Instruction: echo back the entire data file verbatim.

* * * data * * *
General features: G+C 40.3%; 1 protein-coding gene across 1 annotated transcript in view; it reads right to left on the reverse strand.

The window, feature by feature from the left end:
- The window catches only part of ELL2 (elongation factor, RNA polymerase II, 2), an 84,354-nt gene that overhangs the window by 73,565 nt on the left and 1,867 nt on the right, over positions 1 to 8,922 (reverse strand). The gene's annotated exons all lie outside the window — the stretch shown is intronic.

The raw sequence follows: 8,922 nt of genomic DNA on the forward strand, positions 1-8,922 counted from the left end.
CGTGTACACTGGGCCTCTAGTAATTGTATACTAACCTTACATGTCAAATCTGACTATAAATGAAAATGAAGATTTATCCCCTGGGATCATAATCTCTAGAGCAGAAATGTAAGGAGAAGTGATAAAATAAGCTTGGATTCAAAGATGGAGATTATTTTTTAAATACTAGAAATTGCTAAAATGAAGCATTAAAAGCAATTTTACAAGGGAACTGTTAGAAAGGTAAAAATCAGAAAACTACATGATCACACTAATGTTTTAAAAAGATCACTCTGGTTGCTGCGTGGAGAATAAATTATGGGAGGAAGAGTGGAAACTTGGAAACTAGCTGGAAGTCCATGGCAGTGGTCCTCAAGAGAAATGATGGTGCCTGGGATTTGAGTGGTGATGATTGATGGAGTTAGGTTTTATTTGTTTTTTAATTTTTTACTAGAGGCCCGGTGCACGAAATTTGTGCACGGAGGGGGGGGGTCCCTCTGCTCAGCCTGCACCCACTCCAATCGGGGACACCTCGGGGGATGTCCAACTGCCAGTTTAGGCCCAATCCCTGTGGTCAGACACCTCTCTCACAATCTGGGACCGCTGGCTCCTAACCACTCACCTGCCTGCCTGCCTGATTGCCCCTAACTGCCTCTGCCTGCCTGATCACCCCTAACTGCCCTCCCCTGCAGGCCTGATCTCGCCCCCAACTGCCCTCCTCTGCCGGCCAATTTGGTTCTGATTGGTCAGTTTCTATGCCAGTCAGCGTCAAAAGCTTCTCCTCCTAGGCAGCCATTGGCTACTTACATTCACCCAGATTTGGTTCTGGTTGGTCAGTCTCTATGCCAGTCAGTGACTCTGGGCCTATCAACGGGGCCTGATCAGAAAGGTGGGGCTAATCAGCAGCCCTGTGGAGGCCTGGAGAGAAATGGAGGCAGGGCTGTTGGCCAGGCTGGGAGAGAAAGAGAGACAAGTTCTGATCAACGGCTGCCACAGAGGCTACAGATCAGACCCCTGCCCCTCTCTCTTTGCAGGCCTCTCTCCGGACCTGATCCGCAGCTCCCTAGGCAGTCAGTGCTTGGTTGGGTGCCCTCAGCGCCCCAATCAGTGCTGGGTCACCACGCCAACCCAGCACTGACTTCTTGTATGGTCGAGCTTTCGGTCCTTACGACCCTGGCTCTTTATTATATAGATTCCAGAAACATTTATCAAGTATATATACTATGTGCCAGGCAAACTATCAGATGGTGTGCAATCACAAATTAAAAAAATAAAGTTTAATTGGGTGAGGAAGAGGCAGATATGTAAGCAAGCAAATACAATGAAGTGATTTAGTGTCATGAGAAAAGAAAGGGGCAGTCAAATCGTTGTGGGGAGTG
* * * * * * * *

General features: G+C 40.3%; 1 protein-coding gene across 1 annotated transcript in view; it reads right to left on the reverse strand.

The window, feature by feature from the left end:
- The window catches only part of ELL2 (elongation factor, RNA polymerase II, 2), an 84,354-nt gene that overhangs the window by 73,565 nt on the left and 1,867 nt on the right, over positions 1 to 8,922 (reverse strand). The gene's annotated exons all lie outside the window — the stretch shown is intronic.

The raw sequence follows: 8,922 nt of genomic DNA on the forward strand, positions 1-8,922 counted from the left end.
CGTGTACACTGGGCCTCTAGTAATTGTATACTAACCTTACATGTCAAATCTGACTATAAATGAAAATGAAGATTTATCCCCTGGGATCATAATCTCTAGAGCAGAAATGTAAGGAGAAGTGATAAAATAAGCTTGGATTCAAAGATGGAGATTATTTTTTAAATACTAGAAATTGCTAAAATGAAGCATTAAAAGCAATTTTACAAGGGAACTGTTAGAAAGGTAAAAATCAGAAAACTACATGATCACACTAATGTTTTAAAAAGATCACTCTGGTTGCTGCGTGGAGAATAAATTATGGGAGGAAGAGTGGAAACTTGGAAACTAGCTGGAAGTCCATGGCAGTGGTCCTCAAGAGAAATGATGGTGCCTGGGATTTGAGTGGTGATGATTGATGGAGTTAGGTTTTATTTGTTTTTTAATTTTTTACTAGAGGCCCGGTGCACGAAATTTGTGCACGGAGGGGGGGGGTCCCTCTGCTCAGCCTGCACCCACTCCAATCGGGGACACCTCGGGGGATGTCCAACTGCCAGTTTAGGCCCAATCCCTGTGGTCAGACACCTCTCTCACAATCTGGGACCGCTGGCTCCTAACCACTCACCTGCCTGCCTGCCTGATTGCCCCTAACTGCCTCTGCCTGCCTGATCACCCCTAACTGCCCTCCCCTGCAGGCCTGATCTCGCCCCCAACTGCCCTCCTCTGCCGGCCAATTTGGTTCTGATTGGTCAGTTTCTATGCCAGTCAGCGTCAAAAGCTTCTCCTCCTAGGCAGCCATTGGCTACTTACATTCACCCAGATTTGGTTCTGGTTGGTCAGTCTCTATGCCAGTCAGTGACTCTGGGCCTATCAACGGGGCCTGATCAGAAAGGTGGGGCTAATCAGCAGCCCTGTGGAGGCCTGGAGAGAAATGGAGGCAGGGCTGTTGGCCAGGCTGGGAGAGAAAGAGAGACAAGTTCTGATCAACGGCTGCCACAGAGGCTACAGATCAGACCCCTGCCCCTCTCTCTTTGCAGGCCTCTCTCCGGACCTGATCCGCAGCTCCCTAGGCAGTCAGTGCTTGGTTGGGTGCCCTCAGCGCCCCAATCAGTGCTGGGTCACCACGCCAACCCAGCACTGACTTCTTGTATGGTCGAGCTTTCGGTCCTTACGACCCTGGCTCTTTATTATATAGATTCCAGAAACATTTATCAAGTATATATACTATGTGCCAGGCAAACTATCAGATGGTGTGCAATCACAAATTAAAAAAATAAAGTTTAATTGGGTGAGGAAGAGGCAGATATGTAAGCAAGCAAATACAATGAAGTGATTTAGTGTCATGAGAAAAGAAAGGGGCAGTCAAATCGTTGTGGGGAGTG